It wasn't impressive, or encouraging, or—at least for the first 30 minutes or so—fun, but Michigan pulled their proverbial asses out of the fire with a strong finish against Penn State, closing the game with a 30-15 run to erase a 14-point deficit and steal much-needed conference win.

"Their seniors made plays at the end," said PSU coach Pat Chambers.

"They got the stops when they needed," he added. "That's what senior-led teams do."

"Our seniors, who were not on their 'A' game, were nothing short of spectacular in the last four minutes," John Beilein concurred.

You, Michigan fan, may have cocked an eyebrow at those statements. For tonight, at least, they held true. While they struggled for most of the game, Zak Irvin and Derrick Walton both came up big down the stretch. Walton nailed a three to pull Michigan within one, then fed DJ Wilson on a fast break for the go-ahead alley-oop. When PSU's Lamar Stevens grabbed the lead back with a jumper, Irvin answered with his pet midrange shot. Walton extended the lead at the free-throw line, Irvin drilled a tough stepback shot, and the two combined to ice the game at the line, going 6/6 in the waning moments to fend off PSU's comeback effort.

The game proved frustrating at times for both coaches. [Marc-Gregor Campredon]

The Wolverines didn't open the game nearly as well as they closed it, of course. This was a boring slog for a half-hour of game time. Penn State got into the paint time and again, while Michigan couldn't do the same or hit their outside shots, going 1-for-9 from three-point range in the first half.

"They drove us wherever they wanted to in the first half," said John Beilein. "And we let them."

The second stanza began much the same way; PSU's first two buckets came in the paint before three straight triples extended the lead to 14. The turning point, according to Beilein, came during an emotional huddle at the under-12 media timeout.

"I didn't have to say anything," Beilein said. "It was all, the circle that I was in, they were all extremely charged up and upset at each other. And I'm not meaning pointing fingers [at each other], they were very encouraging, and very strong words that, no, we're not losing this game. We're not starting off in the league 0 and 2. We're going to make this happen."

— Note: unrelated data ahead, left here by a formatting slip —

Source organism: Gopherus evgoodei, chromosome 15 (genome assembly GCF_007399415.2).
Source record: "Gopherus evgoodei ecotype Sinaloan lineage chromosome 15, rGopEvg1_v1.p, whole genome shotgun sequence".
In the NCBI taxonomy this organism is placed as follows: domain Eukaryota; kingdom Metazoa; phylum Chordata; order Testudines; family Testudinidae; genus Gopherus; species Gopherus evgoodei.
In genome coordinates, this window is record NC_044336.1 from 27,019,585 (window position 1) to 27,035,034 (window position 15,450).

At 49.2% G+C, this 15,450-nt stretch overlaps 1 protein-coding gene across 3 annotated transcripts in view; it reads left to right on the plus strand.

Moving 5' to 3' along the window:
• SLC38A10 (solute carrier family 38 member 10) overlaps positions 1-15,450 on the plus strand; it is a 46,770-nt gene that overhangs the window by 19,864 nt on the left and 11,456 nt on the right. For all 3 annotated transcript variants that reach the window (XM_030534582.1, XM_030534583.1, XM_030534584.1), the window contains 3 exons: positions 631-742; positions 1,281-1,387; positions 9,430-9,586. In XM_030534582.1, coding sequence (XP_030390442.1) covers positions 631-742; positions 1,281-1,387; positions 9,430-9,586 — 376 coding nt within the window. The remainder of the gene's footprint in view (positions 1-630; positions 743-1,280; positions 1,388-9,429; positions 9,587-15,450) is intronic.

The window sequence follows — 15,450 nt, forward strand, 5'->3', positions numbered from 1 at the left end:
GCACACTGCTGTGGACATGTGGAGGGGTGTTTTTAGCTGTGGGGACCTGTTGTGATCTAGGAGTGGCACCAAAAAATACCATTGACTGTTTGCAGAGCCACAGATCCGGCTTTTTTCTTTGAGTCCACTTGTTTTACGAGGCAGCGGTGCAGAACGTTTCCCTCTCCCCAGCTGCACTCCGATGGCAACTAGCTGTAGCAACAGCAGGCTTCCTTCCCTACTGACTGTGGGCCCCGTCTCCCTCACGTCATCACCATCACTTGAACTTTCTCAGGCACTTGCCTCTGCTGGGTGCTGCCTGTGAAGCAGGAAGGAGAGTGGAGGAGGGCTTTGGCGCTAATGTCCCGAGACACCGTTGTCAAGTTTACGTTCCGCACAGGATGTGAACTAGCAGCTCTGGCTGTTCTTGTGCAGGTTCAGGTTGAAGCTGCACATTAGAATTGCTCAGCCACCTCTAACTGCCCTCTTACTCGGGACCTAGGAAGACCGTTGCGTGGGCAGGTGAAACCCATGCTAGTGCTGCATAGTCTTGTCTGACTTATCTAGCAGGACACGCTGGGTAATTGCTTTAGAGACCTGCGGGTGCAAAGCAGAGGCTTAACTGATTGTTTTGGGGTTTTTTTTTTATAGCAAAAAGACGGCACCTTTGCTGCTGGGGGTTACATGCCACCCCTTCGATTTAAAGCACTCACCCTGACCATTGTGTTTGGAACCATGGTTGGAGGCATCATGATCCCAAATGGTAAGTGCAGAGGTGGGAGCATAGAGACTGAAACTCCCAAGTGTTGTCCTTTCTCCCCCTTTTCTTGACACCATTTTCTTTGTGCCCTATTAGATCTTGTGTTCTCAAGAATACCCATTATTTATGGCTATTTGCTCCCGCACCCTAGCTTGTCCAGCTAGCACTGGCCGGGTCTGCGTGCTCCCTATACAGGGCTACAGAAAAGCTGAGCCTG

Duncan Robinson entered the game shortly after that timeout and proceeded to account for a five-point run of his own with two shots to cut the deficit to eight. The Wolverines steadily chipped away at the lead from there, benefiting from some PSU turnovers to get out in transition for easy points. Then the seniors closed it out.

The season can take two forms from here. Michigan can carry the emotion from that huddle over to the rest of the Big Ten schedule and fight their way into the tournament, or they can play the listless brand of basketball we saw for much of this game and settle for an NIT bid. Only time will tell.

Hoops Preview: Penn State

Hoops Preview: Penn State

Submitted by Ace on January 4th, 2017 at 2:07 PM


WHAT #33 Michigan (10-4, 0-1 B1G) vs
#96 Penn State (9-6, 1-1)
WHERE Crisler Center
Ann Arbor, Michigan
WHEN 8:36 pm ET, Wednesday
LINE Michigan -9 (KenPom)
PBP: Cory Provus
Analyst: Shon Morris

Right: Michigan swept the series with PSU last year, including a 23-point blowout at Crisler. [Bryan Fuller/MGoBlog]


While there hasn't been any change to the starting lineup, Duncan Robinson's role continues to expand. Since getting only seven minutes against Marquette and 16 in each of the subsequent two games, Robinson has played 20+ minutes in seven of M's last nine games, including a season-high 36 in the Iowa game. Muhammad-Ali Abdur-Rahkman, meanwhile, played only eight minutes against the Hawkeyes after seeing the floor for at least 20 minutes in every game since the opener. John Beilein may very well continue to use Robinson as a super sub but he's playing the role of a starter again.